Wales (L) and Denmark players celebrate success at Euro 2020

Venue: Johan Cruyff Arena, Amsterdam Date: Saturday, 26 June Kick-off: 17:00 BST
Coverage: Live on BBC One and S4C, live commentary on BBC Radio 5 Live, BBC Radio Wales and Radio Cymru, the BBC Sport website and app, plus live text and score updates

Wales were loved at Euro 2016, underdogs winning new admirers, as they exceeded all expectations on a joyous ride to the semi-finals.

On Saturday, Wales are back for more in the knockout stages of a European Championship but, perhaps for the first time in their brief experience of playing at major tournaments, they will not be the neutrals’ choice.

That tag belongs to their second-round opponents, Denmark, whose progress to the last 16 has been the uplifting story of Euro 2020.

It is a tale forged in trauma, their opening game against Finland plunged into darkness when midfielder Christian Eriksen collapsed on the pitch after suffering a cardiac arrest. The home crowd in Copenhagen was stunned into silence by an incident which shook the football world.

Denmark’s players were visibly distraught. When Eriksen was taken to hospital and it became apparent he was recovering, some of his team-mates were overwhelmed when the game restarted and unable to continue.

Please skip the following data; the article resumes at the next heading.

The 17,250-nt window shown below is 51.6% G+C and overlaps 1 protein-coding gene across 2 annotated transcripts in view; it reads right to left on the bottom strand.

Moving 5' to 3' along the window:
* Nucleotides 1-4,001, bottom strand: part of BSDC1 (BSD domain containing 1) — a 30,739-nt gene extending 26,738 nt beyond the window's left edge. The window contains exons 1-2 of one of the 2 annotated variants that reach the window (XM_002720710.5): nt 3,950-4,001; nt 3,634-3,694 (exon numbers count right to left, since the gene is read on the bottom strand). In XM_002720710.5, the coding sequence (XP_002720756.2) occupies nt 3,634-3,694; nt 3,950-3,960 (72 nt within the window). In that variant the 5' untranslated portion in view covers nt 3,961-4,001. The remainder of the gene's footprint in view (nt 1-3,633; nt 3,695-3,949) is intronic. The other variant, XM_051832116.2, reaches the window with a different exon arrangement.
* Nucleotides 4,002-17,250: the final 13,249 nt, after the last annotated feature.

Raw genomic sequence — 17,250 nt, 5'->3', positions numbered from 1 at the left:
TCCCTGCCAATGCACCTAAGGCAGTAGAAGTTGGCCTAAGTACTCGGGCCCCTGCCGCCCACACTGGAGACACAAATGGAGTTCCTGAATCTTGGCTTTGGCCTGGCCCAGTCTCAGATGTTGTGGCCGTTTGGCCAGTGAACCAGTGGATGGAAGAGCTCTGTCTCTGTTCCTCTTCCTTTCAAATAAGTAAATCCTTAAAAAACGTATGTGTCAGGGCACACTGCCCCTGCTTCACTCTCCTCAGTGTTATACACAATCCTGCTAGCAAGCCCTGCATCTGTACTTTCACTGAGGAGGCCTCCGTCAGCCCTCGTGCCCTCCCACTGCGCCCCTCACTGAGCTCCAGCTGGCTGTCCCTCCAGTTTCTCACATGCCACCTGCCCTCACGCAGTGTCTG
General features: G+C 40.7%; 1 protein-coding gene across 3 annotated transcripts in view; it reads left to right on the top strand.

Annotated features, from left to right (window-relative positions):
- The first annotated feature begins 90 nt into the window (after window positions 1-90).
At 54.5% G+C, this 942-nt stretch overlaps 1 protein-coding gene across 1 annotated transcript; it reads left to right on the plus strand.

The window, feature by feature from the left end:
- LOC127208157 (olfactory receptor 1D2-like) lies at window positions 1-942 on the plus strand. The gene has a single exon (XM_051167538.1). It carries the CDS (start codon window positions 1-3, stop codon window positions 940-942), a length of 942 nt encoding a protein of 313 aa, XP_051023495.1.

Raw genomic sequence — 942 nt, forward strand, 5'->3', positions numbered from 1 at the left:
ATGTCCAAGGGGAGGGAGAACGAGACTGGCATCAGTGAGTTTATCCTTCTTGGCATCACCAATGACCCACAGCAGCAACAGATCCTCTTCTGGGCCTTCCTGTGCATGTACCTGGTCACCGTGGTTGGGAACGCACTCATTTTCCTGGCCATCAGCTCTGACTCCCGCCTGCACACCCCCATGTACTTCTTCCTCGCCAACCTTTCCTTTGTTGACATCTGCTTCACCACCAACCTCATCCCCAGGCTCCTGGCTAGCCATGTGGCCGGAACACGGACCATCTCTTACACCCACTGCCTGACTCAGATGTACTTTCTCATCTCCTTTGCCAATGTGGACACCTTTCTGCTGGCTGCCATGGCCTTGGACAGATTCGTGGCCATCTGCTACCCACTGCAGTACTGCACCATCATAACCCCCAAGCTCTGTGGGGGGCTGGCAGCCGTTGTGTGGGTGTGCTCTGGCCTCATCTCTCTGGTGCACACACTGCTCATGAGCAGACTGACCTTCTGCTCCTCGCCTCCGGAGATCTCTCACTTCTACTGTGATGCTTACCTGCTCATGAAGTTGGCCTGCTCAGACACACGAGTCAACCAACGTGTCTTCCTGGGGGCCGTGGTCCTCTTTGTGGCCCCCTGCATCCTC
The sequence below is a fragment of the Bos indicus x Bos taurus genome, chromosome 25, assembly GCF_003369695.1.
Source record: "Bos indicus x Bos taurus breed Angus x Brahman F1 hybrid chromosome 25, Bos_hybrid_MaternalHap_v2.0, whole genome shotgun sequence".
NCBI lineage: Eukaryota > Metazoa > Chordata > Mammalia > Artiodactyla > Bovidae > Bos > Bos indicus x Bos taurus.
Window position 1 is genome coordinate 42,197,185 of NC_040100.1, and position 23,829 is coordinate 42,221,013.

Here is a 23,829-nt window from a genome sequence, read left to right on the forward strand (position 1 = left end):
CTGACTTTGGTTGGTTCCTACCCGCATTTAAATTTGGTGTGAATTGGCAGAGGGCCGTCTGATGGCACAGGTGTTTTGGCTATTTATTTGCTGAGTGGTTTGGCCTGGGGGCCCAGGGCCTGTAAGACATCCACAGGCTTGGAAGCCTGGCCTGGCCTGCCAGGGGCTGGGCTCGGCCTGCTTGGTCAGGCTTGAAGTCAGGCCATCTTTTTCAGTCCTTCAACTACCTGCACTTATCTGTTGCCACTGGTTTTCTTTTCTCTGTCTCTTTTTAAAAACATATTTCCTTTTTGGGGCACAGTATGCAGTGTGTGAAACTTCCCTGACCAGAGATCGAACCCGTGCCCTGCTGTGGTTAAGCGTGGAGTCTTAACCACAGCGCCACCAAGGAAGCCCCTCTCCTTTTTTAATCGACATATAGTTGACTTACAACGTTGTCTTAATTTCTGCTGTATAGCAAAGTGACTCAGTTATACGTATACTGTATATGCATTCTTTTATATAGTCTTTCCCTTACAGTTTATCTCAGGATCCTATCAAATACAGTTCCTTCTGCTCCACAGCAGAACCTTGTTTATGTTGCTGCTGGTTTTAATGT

Losing to Finland felt irrelevant after such an incident but, once Eriksen was well enough to speak to his colleagues from hospital and urge them on, the team became imbued with an unbreakable determination to succeed.

“What you can get after a shared sense of trauma is something called ‘trauma bonding’. That is when a team will become even closer because of that shared experience,” says Dr Gillian Cook, a lecturer in sports psychology at Liverpool John Moores University and sports psychologist for Dundee United.

“What you find from this sort of event is that people’s values and sense of purpose can very much change. They can go out there with a renewed mission and sense of purpose.

“Christian Eriksen said that the players should absolutely do it for Denmark so I think there will be a lot of will, a lot of effort for that mission to do it for him and do it for Denmark.”

That was evident in Denmark’s other group matches. After a stirring performance almost gave them victory over Belgium, the world’s number one-ranked side, the Danes needed to beat Russia in Copenhagen in their final group game, and they rose to the challenge magnificently.

Urged on by a highly-charged home crowd, the team thrived on the emotion of the occasion to win 4-1. Head coach Kasper Hjulmand said his side were thinking about Eriksen “all the way” and it was hard not to be moved by the scenes at the same stadium where the Inter Milan midfielder had collapsed on the pitch just nine days earlier.

“With those pictures of the Danish players celebrating on the pitch together, I think it’s one of the pictures of the group stages – it was almost a feeling of football is back,” former Denmark and Liverpool midfielder Jan Molby told BBC Radio Wales.

“Football is about emotions and passion and we had that in spades in the Denmark-Russia game.”

Wales to end the fairy-tale?

That match sealed Denmark’s status as the heroes of Euro 2020 so far.

Wales defender Connor Roberts has said “99% of the world” will be supporting the Danes in Amsterdam, while goalkeeper Danny Ward believes that is helping create a “siege mentality” among Welsh players.